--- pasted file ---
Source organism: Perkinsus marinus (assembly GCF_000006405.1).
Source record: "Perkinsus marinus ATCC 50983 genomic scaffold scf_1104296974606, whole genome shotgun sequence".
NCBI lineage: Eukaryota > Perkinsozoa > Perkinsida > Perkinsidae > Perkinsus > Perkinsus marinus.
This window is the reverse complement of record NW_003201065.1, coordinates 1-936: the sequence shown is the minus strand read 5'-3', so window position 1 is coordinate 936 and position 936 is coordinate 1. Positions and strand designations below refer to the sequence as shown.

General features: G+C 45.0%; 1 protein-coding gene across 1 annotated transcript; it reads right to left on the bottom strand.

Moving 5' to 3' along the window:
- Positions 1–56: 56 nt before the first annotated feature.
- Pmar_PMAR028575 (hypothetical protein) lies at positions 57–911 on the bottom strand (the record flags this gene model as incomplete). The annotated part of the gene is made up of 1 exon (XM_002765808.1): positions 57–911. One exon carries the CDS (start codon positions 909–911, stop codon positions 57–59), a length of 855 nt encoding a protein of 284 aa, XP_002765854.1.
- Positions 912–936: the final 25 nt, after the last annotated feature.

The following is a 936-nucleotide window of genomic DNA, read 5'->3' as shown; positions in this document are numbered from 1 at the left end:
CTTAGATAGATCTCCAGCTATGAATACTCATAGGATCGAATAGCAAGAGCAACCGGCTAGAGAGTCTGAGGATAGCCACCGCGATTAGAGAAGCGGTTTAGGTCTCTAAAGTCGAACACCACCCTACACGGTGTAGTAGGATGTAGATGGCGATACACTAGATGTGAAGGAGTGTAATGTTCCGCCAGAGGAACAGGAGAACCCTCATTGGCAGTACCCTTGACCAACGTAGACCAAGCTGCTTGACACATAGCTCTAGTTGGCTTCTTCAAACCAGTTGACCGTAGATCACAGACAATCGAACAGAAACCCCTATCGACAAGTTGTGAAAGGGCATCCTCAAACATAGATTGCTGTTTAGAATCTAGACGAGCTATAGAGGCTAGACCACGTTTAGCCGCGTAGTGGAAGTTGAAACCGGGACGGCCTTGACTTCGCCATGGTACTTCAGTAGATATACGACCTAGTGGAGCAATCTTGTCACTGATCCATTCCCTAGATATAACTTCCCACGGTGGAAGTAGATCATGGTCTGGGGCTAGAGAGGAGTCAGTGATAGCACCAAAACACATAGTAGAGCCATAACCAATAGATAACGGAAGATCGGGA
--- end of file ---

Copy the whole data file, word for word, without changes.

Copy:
Source organism: Perkinsus marinus (assembly GCF_000006405.1).
Source record: "Perkinsus marinus ATCC 50983 genomic scaffold scf_1104296974606, whole genome shotgun sequence".
NCBI lineage: Eukaryota > Perkinsozoa > Perkinsida > Perkinsidae > Perkinsus > Perkinsus marinus.
This window is the reverse complement of record NW_003201065.1, coordinates 1-936: the sequence shown is the minus strand read 5'-3', so window position 1 is coordinate 936 and position 936 is coordinate 1. Positions and strand designations below refer to the sequence as shown.

General features: G+C 45.0%; 1 protein-coding gene across 1 annotated transcript; it reads right to left on the bottom strand.

Moving 5' to 3' along the window:
- Positions 1–56: 56 nt before the first annotated feature.
- Pmar_PMAR028575 (hypothetical protein) lies at positions 57–911 on the bottom strand (the record flags this gene model as incomplete). The annotated part of the gene is made up of 1 exon (XM_002765808.1): positions 57–911. One exon carries the CDS (start codon positions 909–911, stop codon positions 57–59), a length of 855 nt encoding a protein of 284 aa, XP_002765854.1.
- Positions 912–936: the final 25 nt, after the last annotated feature.

The following is a 936-nucleotide window of genomic DNA, read 5'->3' as shown; positions in this document are numbered from 1 at the left end:
CTTAGATAGATCTCCAGCTATGAATACTCATAGGATCGAATAGCAAGAGCAACCGGCTAGAGAGTCTGAGGATAGCCACCGCGATTAGAGAAGCGGTTTAGGTCTCTAAAGTCGAACACCACCCTACACGGTGTAGTAGGATGTAGATGGCGATACACTAGATGTGAAGGAGTGTAATGTTCCGCCAGAGGAACAGGAGAACCCTCATTGGCAGTACCCTTGACCAACGTAGACCAAGCTGCTTGACACATAGCTCTAGTTGGCTTCTTCAAACCAGTTGACCGTAGATCACAGACAATCGAACAGAAACCCCTATCGACAAGTTGTGAAAGGGCATCCTCAAACATAGATTGCTGTTTAGAATCTAGACGAGCTATAGAGGCTAGACCACGTTTAGCCGCGTAGTGGAAGTTGAAACCGGGACGGCCTTGACTTCGCCATGGTACTTCAGTAGATATACGACCTAGTGGAGCAATCTTGTCACTGATCCATTCCCTAGATATAACTTCCCACGGTGGAAGTAGATCATGGTCTGGGGCTAGAGAGGAGTCAGTGATAGCACCAAAACACATAGTAGAGCCATAACCAATAGATAACGGAAGATCGGGA